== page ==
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Urooj Mumtaz: 'Extremely unfortunate to see Pakistan players missing out on WPL'

"Every opportunity must be fair and inclusive," says the former Pakistan captain

Danyal Rasool
Danyal Rasool
Jemimah Rodrigues poses with some of the Pakistan cricketers after their T20 World Cup game  •  PCB

Jemimah Rodrigues poses with some of the Pakistan cricketers after their T20 World Cup game  •  PCB

Players from seven different countries secured contracts at the inaugural Women's Premier League auction on Monday, a potentially game-changing moment for women's cricket. One country that was not in the running will miss out on this moment, however: Pakistan's cricketers were never in with a chance to get in the league, absent from the auction list altogether. As players such as Ashleigh Gardner, Beth Mooney and Nat Sciver-Brunt reflect and celebrate on a life-changing day, there was also recognition of Pakistan's cricketers being deprived of similar opportunities.
"It is extremely unfortunate to see Pakistan players missing out," Urooj Mumtaz, the former Pakistan captain and commentator, told ESPNcricinfo. "Every opportunity must be fair and inclusive, and all opportunities are steps towards collectively raising the standard of the women's game and globally growing the sport. Most importantly, they bridge the gap in quality between cricketing nations."
Pakistan's cricketers were due to be taking part in their own version of the PSL, the men's version of which began on Monday. This season was originally scheduled to concurrently host a first women's T20 league but that plan was shelved after a change in administration in December that saw Najam Sethi take over from Ramiz Raja as the board's head. That league has now been postponed to September at the earliest.
Outside of Pakistan, the reaction to Pakistan's absence has been fairly muted, with broadcaster Alison Mitchell being the most prominent critical voice highlighting the lack of "an equal opportunity", and expressing concerns about the financial gulf it would open up between Pakistan's female cricketers and the rest.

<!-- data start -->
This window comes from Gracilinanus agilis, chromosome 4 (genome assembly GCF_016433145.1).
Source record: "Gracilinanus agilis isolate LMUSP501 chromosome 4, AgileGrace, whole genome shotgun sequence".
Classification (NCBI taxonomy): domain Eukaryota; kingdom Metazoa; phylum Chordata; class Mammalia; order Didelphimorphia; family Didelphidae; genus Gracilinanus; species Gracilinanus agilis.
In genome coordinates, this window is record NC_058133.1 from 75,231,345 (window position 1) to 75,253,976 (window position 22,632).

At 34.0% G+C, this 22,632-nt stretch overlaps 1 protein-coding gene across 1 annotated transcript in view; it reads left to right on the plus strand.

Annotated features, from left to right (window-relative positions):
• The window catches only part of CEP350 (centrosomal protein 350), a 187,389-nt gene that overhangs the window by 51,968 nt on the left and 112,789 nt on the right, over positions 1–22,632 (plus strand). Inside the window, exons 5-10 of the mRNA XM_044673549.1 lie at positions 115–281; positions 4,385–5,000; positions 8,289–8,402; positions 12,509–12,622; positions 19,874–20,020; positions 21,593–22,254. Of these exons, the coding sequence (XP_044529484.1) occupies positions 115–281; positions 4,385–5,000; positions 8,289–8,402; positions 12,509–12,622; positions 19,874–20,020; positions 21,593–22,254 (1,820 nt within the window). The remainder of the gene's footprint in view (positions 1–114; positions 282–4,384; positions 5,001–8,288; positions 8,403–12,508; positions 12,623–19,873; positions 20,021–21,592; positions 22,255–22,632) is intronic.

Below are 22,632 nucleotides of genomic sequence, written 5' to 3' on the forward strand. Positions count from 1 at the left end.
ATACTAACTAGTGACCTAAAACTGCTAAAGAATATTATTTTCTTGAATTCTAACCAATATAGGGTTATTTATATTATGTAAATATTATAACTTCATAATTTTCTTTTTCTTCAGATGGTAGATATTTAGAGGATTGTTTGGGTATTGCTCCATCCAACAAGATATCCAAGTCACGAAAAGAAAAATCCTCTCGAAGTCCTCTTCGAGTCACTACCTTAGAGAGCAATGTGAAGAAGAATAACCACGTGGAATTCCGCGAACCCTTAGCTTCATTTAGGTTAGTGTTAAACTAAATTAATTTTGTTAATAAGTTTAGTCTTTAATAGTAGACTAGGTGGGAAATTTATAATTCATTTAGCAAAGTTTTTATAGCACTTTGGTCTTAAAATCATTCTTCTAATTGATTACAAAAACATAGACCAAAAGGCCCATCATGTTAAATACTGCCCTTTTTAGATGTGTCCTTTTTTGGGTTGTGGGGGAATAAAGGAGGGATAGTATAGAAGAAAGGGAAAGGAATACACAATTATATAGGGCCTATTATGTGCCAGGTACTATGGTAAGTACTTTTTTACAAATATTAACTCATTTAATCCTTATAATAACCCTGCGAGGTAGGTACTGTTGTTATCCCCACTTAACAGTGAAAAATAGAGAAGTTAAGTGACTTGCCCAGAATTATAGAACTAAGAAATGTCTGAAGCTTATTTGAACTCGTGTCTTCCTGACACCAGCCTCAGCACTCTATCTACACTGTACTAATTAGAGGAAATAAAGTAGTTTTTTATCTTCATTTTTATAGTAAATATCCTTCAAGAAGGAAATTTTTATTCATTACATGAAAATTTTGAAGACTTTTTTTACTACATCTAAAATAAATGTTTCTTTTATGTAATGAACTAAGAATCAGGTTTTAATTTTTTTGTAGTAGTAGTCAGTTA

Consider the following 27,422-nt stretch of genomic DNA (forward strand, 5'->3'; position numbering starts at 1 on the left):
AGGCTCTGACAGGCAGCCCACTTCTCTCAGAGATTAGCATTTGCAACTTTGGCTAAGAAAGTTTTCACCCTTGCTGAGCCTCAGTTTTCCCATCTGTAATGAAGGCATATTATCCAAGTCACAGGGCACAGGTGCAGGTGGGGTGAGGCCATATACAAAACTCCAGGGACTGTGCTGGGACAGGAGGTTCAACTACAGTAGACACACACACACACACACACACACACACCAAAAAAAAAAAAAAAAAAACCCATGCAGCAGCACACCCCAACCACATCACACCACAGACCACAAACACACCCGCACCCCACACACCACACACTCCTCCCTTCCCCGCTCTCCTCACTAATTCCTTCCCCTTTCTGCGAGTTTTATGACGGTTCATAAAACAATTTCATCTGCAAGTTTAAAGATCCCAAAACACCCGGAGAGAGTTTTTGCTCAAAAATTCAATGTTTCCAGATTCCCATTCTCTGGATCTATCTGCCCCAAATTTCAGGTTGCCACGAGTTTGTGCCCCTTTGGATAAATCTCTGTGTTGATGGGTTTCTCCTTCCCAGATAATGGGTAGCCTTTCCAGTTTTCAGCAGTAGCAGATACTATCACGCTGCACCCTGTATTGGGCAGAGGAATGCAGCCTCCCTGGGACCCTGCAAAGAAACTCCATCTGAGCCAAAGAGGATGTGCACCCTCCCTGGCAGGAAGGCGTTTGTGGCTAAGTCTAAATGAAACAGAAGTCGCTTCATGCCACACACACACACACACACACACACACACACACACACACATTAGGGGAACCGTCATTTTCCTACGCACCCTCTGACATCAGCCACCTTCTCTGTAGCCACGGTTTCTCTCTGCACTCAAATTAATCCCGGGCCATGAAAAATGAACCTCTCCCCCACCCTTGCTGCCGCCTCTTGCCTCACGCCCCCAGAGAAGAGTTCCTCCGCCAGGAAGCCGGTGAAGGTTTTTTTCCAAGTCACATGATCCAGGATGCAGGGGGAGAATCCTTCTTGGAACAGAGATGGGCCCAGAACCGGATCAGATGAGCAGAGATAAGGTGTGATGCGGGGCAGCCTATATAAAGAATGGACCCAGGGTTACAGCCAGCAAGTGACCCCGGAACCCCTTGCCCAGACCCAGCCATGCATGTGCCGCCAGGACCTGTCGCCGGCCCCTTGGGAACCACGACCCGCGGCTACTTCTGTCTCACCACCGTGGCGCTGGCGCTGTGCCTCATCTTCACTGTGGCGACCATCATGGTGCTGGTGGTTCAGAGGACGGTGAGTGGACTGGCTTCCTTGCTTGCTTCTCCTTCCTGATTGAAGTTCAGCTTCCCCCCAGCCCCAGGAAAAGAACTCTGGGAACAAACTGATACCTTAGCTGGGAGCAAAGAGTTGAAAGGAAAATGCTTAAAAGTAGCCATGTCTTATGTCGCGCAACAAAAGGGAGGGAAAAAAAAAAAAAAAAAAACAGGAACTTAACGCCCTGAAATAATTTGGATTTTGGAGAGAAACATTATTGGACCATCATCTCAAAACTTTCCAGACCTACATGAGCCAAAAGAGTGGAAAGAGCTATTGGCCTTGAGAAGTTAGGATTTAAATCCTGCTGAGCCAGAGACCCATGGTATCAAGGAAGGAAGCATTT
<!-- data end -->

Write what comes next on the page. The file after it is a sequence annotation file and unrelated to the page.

"Equality is only equality when all players have an equal opportunity to enter an auction," Mitchell tweeted. "Feel for how much these figures will grow the gap between Pakistan players and the rest. No Pakistan players in WPL Auction as per IPL."
Mumtaz said she "100% echoed" the view, as did another former Pakistan captain, Sana Mir.
Their successor, the incumbent Bismah Maroof, was also asked about the WPL auction, soon after an opening-game loss to India in the ongoing Women's T20 World Cup. Pakistan battled hard and were in the game till around the 15th over of India's chase, before Jemimah Rodrigues and Richa Ghosh took India home. That the Indian pair were the fifth and eighth most expensive buys at the auction only serves to emphasise the gap. Maroof said Pakistan's players would "love to play" in any league that offered them the opportunity.
"We, as Pakistan, don't get many opportunities to play in the leagues and that's very unfortunate," she said. "Definitely, we would love to play and we want every opportunity we can get in the leagues. But yeah, it is what it is and we can't control that."
Pakistan's total absence from the WPL aligns with their male counterparts' absence from the IPL. Aside from the inaugural season in 2008, which took place during a brief political detente between India and Pakistan, no player representing Pakistan has taken part in the IPL. Azhar Mahmood played in 2012, 2013 and 2015, but by then he held a UK passport, and had registered himself for the league as a British citizen.

Danyal Rasool is a sub-editor at ESPNcricinfo. @Danny61000